... Many voluntary evacuees are living in private apartments, and their rent is free. Just like with forced evacuees from areas with evacuation orders placed on them, voluntary evacuees have had their free rent extended on a yearly basis, in accordance with the Disaster Relief Act.

At a press conference on June 15, Fukushima Gov. Masao Uchibori said, "The construction of publically-managed recovery homes (for evacuees) has made progress, and it will be difficult to maintain the emergency aid being offered under the Disaster Relief Act."

As replacements for free rent, some measures the prefecture plans to offer evacuees include: financial assistance starting this fiscal year for moving into Fukushima Prefecture; financial rent assistance for low-income evacuees starting in fiscal 2017 and lasting a few years; and preparation of publically-managed homes both in and out of the prefecture for evacuees to move into. The prefecture will seek financial assistance from the national government in order to provide these services.

Majia here: So, the Japanese government plans on discontinuing rent subsidies for people who evacuated from areas now measuring 20 millisieverts a year or less, a full 20 X the pre-Fukushima radiation exposure in Japan.

Lack of economic activity, hot spots, ongoing contamination, ongoing risks from plant, and internal contamination are apparently irrelevant to the Japanese government (and US as well), which prioritizes the semblance of normality and the perpetuation of nuclear power above considerations for the long-term health and welfare of its population.

This is dispossession by an economically advanced, so-called "democratic" government.

3 comments:

  1. From which we are forced to conclude that like most governments the Japanese has decided to sacrifice persons to the "greater good" for those few that do count.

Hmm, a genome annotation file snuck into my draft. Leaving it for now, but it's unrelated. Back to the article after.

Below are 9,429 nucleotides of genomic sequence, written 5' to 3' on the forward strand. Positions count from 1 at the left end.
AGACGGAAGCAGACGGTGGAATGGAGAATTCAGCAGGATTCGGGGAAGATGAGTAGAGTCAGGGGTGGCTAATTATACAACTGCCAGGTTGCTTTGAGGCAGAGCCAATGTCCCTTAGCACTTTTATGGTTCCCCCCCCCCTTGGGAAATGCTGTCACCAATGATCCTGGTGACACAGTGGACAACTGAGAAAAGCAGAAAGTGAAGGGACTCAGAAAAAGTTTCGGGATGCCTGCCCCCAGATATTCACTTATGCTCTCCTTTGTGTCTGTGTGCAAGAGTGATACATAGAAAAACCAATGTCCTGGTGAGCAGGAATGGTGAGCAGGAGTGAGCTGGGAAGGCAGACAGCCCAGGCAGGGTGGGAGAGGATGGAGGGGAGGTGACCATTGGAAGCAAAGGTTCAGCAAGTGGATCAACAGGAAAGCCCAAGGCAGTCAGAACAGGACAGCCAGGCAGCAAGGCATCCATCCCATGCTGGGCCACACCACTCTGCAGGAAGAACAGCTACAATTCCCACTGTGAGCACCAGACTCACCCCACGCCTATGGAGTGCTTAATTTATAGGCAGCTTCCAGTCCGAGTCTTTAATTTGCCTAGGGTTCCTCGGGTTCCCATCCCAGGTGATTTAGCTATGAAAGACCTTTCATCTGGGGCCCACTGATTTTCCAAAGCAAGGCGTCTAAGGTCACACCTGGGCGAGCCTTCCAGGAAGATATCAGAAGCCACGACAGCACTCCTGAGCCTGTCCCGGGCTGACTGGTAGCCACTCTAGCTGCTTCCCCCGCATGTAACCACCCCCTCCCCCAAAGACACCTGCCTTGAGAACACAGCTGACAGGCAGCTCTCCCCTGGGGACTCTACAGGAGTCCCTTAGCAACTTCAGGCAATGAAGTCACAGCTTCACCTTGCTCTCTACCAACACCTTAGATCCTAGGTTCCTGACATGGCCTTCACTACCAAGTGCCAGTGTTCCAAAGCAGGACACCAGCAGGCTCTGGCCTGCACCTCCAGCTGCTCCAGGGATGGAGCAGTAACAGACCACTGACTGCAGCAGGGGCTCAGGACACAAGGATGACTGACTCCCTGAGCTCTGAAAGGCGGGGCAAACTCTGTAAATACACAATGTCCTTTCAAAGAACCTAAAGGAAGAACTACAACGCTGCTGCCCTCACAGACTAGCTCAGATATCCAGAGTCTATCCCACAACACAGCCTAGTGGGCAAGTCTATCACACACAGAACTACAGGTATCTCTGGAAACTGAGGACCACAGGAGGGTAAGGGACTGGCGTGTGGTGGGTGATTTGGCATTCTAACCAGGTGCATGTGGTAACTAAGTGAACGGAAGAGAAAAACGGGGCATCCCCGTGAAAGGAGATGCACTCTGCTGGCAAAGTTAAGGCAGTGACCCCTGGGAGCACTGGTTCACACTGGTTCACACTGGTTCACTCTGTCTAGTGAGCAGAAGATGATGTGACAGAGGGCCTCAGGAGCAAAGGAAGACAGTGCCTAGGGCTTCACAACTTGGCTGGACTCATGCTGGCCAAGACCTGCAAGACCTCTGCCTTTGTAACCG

That there is something rather Stalinesque about this seems evident. All Stalin did was emphasize something about governments as well as large corporations that had always been the case. They really do not care! since they are machines whose parts just happen to be people rather than gears and pulleys and the like. These humanoid machines are sometimes armies that casually kill thousands or millions without a thought or care. "We had to destroy it in order to save it." Machine logic.
    If we are not careful we will find ourselves condemning civilizations which make all this possible. Small tribal or kinship groups operated according to a quite different logic, but did not have I phones and automobiles and the wonders of modern medicine? It was gamble from the beginning. We can not go back but soon there will be no one to go forward,

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    1. Very thoughtful comment

      Yes, in the end there seems no clear way of going forward

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  2. Mainstream media has been extremely lax in reporting what may be the real problem in the Pacific. Toxic algae does not get toxic all by itself. I am quite certain that the radiation spewing from Fukushima has a lot to do with the aberrations in the pacific plant and animal life. People on the west coast need to find ways to protect themselves. I found an interesting book - Radiation Protective Foods (2014 post Fukushima edition) author: Sara Shannon, which I found on nuclearreader.info and a friend said she got hers from Amazon. At least someone is looking out for us.